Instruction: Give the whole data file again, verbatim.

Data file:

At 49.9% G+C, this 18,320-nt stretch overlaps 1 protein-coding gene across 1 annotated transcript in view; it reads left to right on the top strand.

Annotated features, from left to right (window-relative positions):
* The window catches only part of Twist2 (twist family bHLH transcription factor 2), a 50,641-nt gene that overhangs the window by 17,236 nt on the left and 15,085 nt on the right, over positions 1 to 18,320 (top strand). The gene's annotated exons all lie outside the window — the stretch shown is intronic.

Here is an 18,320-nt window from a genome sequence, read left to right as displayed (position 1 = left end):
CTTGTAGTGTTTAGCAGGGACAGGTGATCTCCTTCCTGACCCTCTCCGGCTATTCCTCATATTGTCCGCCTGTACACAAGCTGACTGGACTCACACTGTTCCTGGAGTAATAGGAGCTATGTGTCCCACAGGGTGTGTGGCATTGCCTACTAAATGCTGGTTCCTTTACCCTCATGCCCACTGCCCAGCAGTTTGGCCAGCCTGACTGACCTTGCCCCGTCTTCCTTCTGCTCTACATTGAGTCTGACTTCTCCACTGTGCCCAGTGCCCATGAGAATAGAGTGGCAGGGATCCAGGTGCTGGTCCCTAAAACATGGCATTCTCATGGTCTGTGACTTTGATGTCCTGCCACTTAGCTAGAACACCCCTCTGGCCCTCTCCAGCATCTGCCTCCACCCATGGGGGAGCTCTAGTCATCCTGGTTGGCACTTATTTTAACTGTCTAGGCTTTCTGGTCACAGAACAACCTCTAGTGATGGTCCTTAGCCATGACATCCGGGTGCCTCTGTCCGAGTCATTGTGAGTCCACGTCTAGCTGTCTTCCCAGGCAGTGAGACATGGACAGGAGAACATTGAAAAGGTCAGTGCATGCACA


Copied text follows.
At 49.9% G+C, this 18,320-nt stretch overlaps 1 protein-coding gene across 1 annotated transcript in view; it reads left to right on the top strand.

Annotated features, from left to right (window-relative positions):
* The window catches only part of Twist2 (twist family bHLH transcription factor 2), a 50,641-nt gene that overhangs the window by 17,236 nt on the left and 15,085 nt on the right, over positions 1 to 18,320 (top strand). The gene's annotated exons all lie outside the window — the stretch shown is intronic.

Here is an 18,320-nt window from a genome sequence, read left to right as displayed (position 1 = left end):
CTTGTAGTGTTTAGCAGGGACAGGTGATCTCCTTCCTGACCCTCTCCGGCTATTCCTCATATTGTCCGCCTGTACACAAGCTGACTGGACTCACACTGTTCCTGGAGTAATAGGAGCTATGTGTCCCACAGGGTGTGTGGCATTGCCTACTAAATGCTGGTTCCTTTACCCTCATGCCCACTGCCCAGCAGTTTGGCCAGCCTGACTGACCTTGCCCCGTCTTCCTTCTGCTCTACATTGAGTCTGACTTCTCCACTGTGCCCAGTGCCCATGAGAATAGAGTGGCAGGGATCCAGGTGCTGGTCCCTAAAACATGGCATTCTCATGGTCTGTGACTTTGATGTCCTGCCACTTAGCTAGAACACCCCTCTGGCCCTCTCCAGCATCTGCCTCCACCCATGGGGGAGCTCTAGTCATCCTGGTTGGCACTTATTTTAACTGTCTAGGCTTTCTGGTCACAGAACAACCTCTAGTGATGGTCCTTAGCCATGACATCCGGGTGCCTCTGTCCGAGTCATTGTGAGTCCACGTCTAGCTGTCTTCCCAGGCAGTGAGACATGGACAGGAGAACATTGAAAAGGTCAGTGCATGCACA